NASA Payloads for (CLPS Science) CS-3 – TBD Lander


A golden suite of instruments is resting on the grey surface of the Moon. Two large objects stretch out from the sides in the shape of large circular fans. A blue box labeled MEP and a thin orange antenna lies in the middle of the device that resembles a tabletop. The device sits on top of four tri-pod style legs while the drill is fixed to the underside of the device.

The graphic shows the way LuSEE-Night is predicted to function within other instruments. This spectrometer will provide key insight on the red-shifted, 21-cm line remnant from the big-bang. LuSEE-Night is expected to collect valuable information on many of the unanswered questions and hypothesis of the early solar system. Credit: NASA/DOE

  • Summary: Scheduled to land on the farside of the Moon in 2025 on the CS-3 mission in collaboration with the US department of Energy (DOE) – BNL and LBL. LuSEE-Night is a sensitive radio detector to measure the radio sky at frequencies below 50MHz and act as pathfinder spectrometer for the measurement of the red-shifted 21-cm line remnant from the big-bang. The farside of the Moon is thought to be the best site for performing sensitive radio observations at low frequencies within the inner solar system. LuSEE-Night will test this hypothesis and potentially open a new wavelength window into the Universe.  LuSEE-Night will deploy four monopole antennas in the form of a pair of crossed dipoles. Sensitive preamplifiers will send these signals to a sophisticated digital signal processor, where the signals will be analyzed and compressed for transmission to the ground.  LuSEE-Night will be a self-reliant payload by the first nightfall. Once lunar landing and early commissioning are complete, LuSEE-Night will provide its own communications to and from a communications relay in a lunar orbit. It LuSEE-Night will also provide its own power system for charging a large internal battery during the lunar daytime. During the lunar night, the LuSEE instrument will operate using its internal battery and will maintain acceptable operating temperatures using internal self-heating. LuSEE-Night is intended to operate through lunar daytime and lunar nighttime periods for at least one Earth year. By operating in the unique radio-quiet region on the farside of the Moon with LuSEE-Night, we will be able to test the hypothesis that the moon was bombarded by asteroids about 4 billion years ago. Another hypothesis suggests that there was a major rearrangement of planetary distances relative to the Sun and the first single life on Earth both occurred at about the same time.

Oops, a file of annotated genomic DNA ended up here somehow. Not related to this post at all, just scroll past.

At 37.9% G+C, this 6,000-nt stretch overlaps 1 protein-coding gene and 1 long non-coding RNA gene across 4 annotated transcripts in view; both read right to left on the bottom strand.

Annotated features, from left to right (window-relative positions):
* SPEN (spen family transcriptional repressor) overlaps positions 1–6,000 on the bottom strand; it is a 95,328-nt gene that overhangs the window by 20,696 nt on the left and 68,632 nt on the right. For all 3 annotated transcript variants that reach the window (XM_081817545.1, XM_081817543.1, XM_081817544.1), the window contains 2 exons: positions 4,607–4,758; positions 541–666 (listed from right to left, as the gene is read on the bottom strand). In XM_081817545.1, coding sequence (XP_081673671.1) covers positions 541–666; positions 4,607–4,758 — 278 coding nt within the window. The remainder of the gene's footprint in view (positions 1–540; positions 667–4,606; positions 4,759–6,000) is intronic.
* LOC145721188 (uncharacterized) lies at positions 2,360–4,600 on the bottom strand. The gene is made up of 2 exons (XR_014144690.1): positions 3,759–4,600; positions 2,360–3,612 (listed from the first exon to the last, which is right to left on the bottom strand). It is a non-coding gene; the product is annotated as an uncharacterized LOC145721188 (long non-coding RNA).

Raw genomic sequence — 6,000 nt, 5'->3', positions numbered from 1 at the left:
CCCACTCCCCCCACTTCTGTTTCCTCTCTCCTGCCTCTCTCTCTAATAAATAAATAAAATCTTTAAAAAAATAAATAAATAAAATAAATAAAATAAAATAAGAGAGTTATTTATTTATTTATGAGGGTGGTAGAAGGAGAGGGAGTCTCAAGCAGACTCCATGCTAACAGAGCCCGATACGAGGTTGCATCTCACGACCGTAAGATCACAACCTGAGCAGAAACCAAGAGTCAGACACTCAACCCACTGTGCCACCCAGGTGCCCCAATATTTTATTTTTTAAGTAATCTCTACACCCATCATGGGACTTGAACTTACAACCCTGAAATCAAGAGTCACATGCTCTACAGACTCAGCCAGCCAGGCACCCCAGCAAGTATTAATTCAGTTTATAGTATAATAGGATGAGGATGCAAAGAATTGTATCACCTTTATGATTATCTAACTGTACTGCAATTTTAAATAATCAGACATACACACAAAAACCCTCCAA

• Type of Instrument: Radio Telescope
  • Key Measurement: Low frequency radio astronomy (< ~50 MHz) with standalone operations through the lunar night
  • Task Order: CS-3
  • Lead Development Organization: Brookhaven National Lab and Lawrence Berkely Lab under DOE MIE
  • Payload PI: Dr. Stuart Bale